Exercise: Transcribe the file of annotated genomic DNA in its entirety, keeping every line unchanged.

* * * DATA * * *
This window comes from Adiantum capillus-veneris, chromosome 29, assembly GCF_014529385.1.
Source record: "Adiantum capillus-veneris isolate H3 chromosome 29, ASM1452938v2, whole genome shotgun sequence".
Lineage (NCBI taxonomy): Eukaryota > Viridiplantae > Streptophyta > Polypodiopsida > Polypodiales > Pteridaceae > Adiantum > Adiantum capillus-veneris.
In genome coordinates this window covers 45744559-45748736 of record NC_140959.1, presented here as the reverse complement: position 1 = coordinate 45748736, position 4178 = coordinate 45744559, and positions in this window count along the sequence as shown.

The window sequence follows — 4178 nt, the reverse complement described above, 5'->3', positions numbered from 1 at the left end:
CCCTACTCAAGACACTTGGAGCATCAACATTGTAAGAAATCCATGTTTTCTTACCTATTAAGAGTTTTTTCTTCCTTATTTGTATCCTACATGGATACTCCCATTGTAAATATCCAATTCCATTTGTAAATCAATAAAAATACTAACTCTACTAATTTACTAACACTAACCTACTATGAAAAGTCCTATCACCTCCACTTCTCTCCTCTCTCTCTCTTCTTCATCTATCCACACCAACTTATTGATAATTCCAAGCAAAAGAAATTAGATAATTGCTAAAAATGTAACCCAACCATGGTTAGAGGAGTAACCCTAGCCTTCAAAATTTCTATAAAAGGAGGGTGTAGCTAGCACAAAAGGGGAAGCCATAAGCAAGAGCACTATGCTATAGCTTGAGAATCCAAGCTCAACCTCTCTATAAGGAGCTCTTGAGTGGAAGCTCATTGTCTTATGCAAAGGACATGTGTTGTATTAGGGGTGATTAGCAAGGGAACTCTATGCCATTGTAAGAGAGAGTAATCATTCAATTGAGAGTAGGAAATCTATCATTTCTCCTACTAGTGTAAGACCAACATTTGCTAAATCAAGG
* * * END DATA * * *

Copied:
This window comes from Adiantum capillus-veneris, chromosome 29, assembly GCF_014529385.1.
Source record: "Adiantum capillus-veneris isolate H3 chromosome 29, ASM1452938v2, whole genome shotgun sequence".
Lineage (NCBI taxonomy): Eukaryota > Viridiplantae > Streptophyta > Polypodiopsida > Polypodiales > Pteridaceae > Adiantum > Adiantum capillus-veneris.
In genome coordinates this window covers 45744559-45748736 of record NC_140959.1, presented here as the reverse complement: position 1 = coordinate 45748736, position 4178 = coordinate 45744559, and positions in this window count along the sequence as shown.

The window sequence follows — 4178 nt, the reverse complement described above, 5'->3', positions numbered from 1 at the left end:
CCCTACTCAAGACACTTGGAGCATCAACATTGTAAGAAATCCATGTTTTCTTACCTATTAAGAGTTTTTTCTTCCTTATTTGTATCCTACATGGATACTCCCATTGTAAATATCCAATTCCATTTGTAAATCAATAAAAATACTAACTCTACTAATTTACTAACACTAACCTACTATGAAAAGTCCTATCACCTCCACTTCTCTCCTCTCTCTCTCTTCTTCATCTATCCACACCAACTTATTGATAATTCCAAGCAAAAGAAATTAGATAATTGCTAAAAATGTAACCCAACCATGGTTAGAGGAGTAACCCTAGCCTTCAAAATTTCTATAAAAGGAGGGTGTAGCTAGCACAAAAGGGGAAGCCATAAGCAAGAGCACTATGCTATAGCTTGAGAATCCAAGCTCAACCTCTCTATAAGGAGCTCTTGAGTGGAAGCTCATTGTCTTATGCAAAGGACATGTGTTGTATTAGGGGTGATTAGCAAGGGAACTCTATGCCATTGTAAGAGAGAGTAATCATTCAATTGAGAGTAGGAAATCTATCATTTCTCCTACTAGTGTAAGACCAACATTTGCTAAATCAAGG